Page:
For many years, California had laws confining marriage to a man and a woman, although in recent years it had extended many of the legal benefits of marriage to gay couples who formed so-called “domestic partnerships.” In 2008, however, the California Supreme Court ruled that it violated the state constitution to exclude gay couples from marrying as a legal option. As a result, some 18,000 gay couples got married in the state.
Before that year was out, the opponents of such marriages pushed and won enactment of a state constitutional amendment, through approval of Proposition 8 in November 2008. That was challenged in state courts, but the California Supreme Court upheld it under the state constitution in 2009, while at the same time ruling that the 18,000 existing gay marriages were legally valid.
That led two same-sex couples, seeking to wed, to challenge Proposition 8 under the federal Constitution. That was the case in which U.S. District Judge Vaughn R. Walker in August 2010 struck down the measure, under the Equal Protection and Due Process Clauses, in a decision that was considerably broader in scope that Tuesday’s decision in the Circuit Court.
State officials of California, opposing the measure, had refused to defend it in court. That task then was taken up by the official proponents of Proposition 8, and, after losing in Judge Walker’s court, they took the issue on to the Ninth Circuit.
In Judge Reinhardt’s explicit effort to keep the decision narrow, the majority opinion stressed that same-sex couples had all of the legal rights as opposite-sex couples — before Proposition 8 was enacted. Thus, it concluded, the ballot measure “had one effect only” — that is, “it stripped same-sex couples of the ability they previously possessed to obtain from the state, or any other authorized party, an important right — the right to obtain and use the designation of ‘marriage’ to describe their relationships. Nothing more, nothing less.”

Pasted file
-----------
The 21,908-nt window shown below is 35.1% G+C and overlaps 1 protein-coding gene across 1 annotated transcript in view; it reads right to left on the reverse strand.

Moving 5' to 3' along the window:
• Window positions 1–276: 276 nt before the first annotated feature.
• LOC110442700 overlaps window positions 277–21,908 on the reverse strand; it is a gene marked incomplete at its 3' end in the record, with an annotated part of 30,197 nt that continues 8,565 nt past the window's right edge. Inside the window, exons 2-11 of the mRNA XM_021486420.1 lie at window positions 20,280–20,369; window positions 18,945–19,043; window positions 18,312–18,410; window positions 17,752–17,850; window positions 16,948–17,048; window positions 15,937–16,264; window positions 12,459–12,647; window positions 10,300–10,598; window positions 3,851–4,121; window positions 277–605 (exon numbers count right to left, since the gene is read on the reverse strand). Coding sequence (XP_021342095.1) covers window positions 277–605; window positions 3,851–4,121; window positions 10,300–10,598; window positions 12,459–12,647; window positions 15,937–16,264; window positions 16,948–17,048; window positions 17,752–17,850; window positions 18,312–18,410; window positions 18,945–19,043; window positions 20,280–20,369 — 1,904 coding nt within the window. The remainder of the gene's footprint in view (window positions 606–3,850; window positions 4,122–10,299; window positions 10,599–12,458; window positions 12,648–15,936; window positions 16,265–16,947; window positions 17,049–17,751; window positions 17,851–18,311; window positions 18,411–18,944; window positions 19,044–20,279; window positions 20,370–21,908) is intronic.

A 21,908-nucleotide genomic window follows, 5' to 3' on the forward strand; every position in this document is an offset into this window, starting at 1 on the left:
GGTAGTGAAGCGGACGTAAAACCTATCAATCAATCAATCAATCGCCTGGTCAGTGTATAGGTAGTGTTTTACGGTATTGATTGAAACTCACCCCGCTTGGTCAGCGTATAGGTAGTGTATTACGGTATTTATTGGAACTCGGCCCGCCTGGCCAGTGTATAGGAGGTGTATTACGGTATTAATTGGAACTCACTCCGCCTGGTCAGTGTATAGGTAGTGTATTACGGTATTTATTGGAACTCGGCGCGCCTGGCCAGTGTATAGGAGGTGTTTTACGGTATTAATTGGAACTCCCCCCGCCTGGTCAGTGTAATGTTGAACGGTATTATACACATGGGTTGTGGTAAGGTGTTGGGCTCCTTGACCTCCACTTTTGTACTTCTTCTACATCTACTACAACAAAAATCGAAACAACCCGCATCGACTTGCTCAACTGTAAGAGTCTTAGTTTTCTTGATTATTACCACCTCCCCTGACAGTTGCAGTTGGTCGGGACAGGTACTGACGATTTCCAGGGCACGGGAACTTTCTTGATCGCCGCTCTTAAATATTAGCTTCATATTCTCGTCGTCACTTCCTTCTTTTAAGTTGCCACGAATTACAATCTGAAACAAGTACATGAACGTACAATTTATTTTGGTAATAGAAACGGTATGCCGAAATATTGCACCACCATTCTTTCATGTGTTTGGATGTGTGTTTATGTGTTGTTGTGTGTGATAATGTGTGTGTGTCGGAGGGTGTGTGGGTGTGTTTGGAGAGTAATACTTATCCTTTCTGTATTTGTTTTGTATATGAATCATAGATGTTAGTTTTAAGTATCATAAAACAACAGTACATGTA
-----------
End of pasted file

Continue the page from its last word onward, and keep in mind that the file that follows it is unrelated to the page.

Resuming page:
As a result, Reinhardt wrote, the ballot measure “could not have been enacted to advance California’s interests in child rearing or responsible procreation, for it had no effect on the rights of same-sex couples to raise children or on the procreative practices of other couples. Nor did Proposition 8 have any effect on religious freedom or on parents’ rights to control their children’s education; it could not have been enacted to safeguard these liberties.”
The ballot measure, the opinion added, “serves no purpose, and has no effect, other than to lessen the status and human dignity of gays and lesbians in California, and to officially reclassify their relationships and families as inferior to those of opposite-sex couples. The Constitution simply does not allow for ‘laws of this sort.'” (That quotation was taken, the opinion noted, from the Supreme Court’s Romer v. Evans ruling.)
Reinhardt noted that “broader issues have been urged for our consideration,” but he said the panel need not decide those. California already had extended the same marriage rights to same-sex couples and Proposition 8 merely took those away. “This unique and strictly limited effect of Proposition 8 allows us to address the amendment’s constitutionality on narrower grounds.”
It added, though, that if it could not have decided the case on that narrower basis, “we would not hesitate to proceed to the broader question — the constitutionality of denying same-sex couples the right to marry.” The opinion noted that that is “an important and highly controversial question,” and was now a matter of great debate in the nation.
In dissent, Judge Smith argued that the Supreme Court’s Romer decision did not control the outcome in this case. He went on to conclude that California had sufficient interests to justify the enactment of the same-sex marriage ban: steering childbearing into the realm of marriage among couples biologically capable of having a child together, and promoting strong parenting by providing for children to be born into the more stable relationship of such marriages. He credited the arguments of the backers of Proposition 8 that their measure would further those interests sufficiently to justify its enactment.
The Smith dissent thus provides a basis for more conservative judges on higher courts to decide differently than the panel majority did.